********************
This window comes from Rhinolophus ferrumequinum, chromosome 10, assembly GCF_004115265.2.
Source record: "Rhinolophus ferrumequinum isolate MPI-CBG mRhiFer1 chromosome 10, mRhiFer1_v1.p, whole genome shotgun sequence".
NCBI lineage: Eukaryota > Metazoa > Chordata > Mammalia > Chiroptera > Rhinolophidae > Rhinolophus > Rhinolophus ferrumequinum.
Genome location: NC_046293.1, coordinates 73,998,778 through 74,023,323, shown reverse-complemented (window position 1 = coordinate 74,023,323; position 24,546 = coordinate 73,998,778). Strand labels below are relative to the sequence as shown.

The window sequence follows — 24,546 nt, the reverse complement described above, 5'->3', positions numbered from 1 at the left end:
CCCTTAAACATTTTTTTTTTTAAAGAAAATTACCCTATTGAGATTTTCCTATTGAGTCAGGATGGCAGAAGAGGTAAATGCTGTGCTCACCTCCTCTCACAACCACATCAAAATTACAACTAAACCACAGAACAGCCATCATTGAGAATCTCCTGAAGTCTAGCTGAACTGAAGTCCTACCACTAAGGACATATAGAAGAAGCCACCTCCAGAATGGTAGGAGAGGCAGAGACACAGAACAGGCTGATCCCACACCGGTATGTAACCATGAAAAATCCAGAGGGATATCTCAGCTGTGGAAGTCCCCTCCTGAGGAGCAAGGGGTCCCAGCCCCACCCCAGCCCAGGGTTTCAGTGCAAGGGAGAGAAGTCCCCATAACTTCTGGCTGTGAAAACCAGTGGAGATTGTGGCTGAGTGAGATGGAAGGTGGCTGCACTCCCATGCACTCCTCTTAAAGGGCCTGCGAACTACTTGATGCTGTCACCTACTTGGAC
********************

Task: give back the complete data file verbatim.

This window comes from Rhinolophus ferrumequinum, chromosome 10, assembly GCF_004115265.2.
Source record: "Rhinolophus ferrumequinum isolate MPI-CBG mRhiFer1 chromosome 10, mRhiFer1_v1.p, whole genome shotgun sequence".
NCBI lineage: Eukaryota > Metazoa > Chordata > Mammalia > Chiroptera > Rhinolophidae > Rhinolophus > Rhinolophus ferrumequinum.
Genome location: NC_046293.1, coordinates 73,998,778 through 74,023,323, shown reverse-complemented (window position 1 = coordinate 74,023,323; position 24,546 = coordinate 73,998,778). Strand labels below are relative to the sequence as shown.

The window sequence follows — 24,546 nt, the reverse complement described above, 5'->3', positions numbered from 1 at the left end:
CCCTTAAACATTTTTTTTTTTAAAGAAAATTACCCTATTGAGATTTTCCTATTGAGTCAGGATGGCAGAAGAGGTAAATGCTGTGCTCACCTCCTCTCACAACCACATCAAAATTACAACTAAACCACAGAACAGCCATCATTGAGAATCTCCTGAAGTCTAGCTGAACTGAAGTCCTACCACTAAGGACATATAGAAGAAGCCACCTCCAGAATGGTAGGAGAGGCAGAGACACAGAACAGGCTGATCCCACACCGGTATGTAACCATGAAAAATCCAGAGGGATATCTCAGCTGTGGAAGTCCCCTCCTGAGGAGCAAGGGGTCCCAGCCCCACCCCAGCCCAGGGTTTCAGTGCAAGGGAGAGAAGTCCCCATAACTTCTGGCTGTGAAAACCAGTGGAGATTGTGGCTGAGTGAGATGGAAGGTGGCTGCACTCCCATGCACTCCTCTTAAAGGGCCTGCGAACTACTTGATGCTGTCACCTACTTGGAC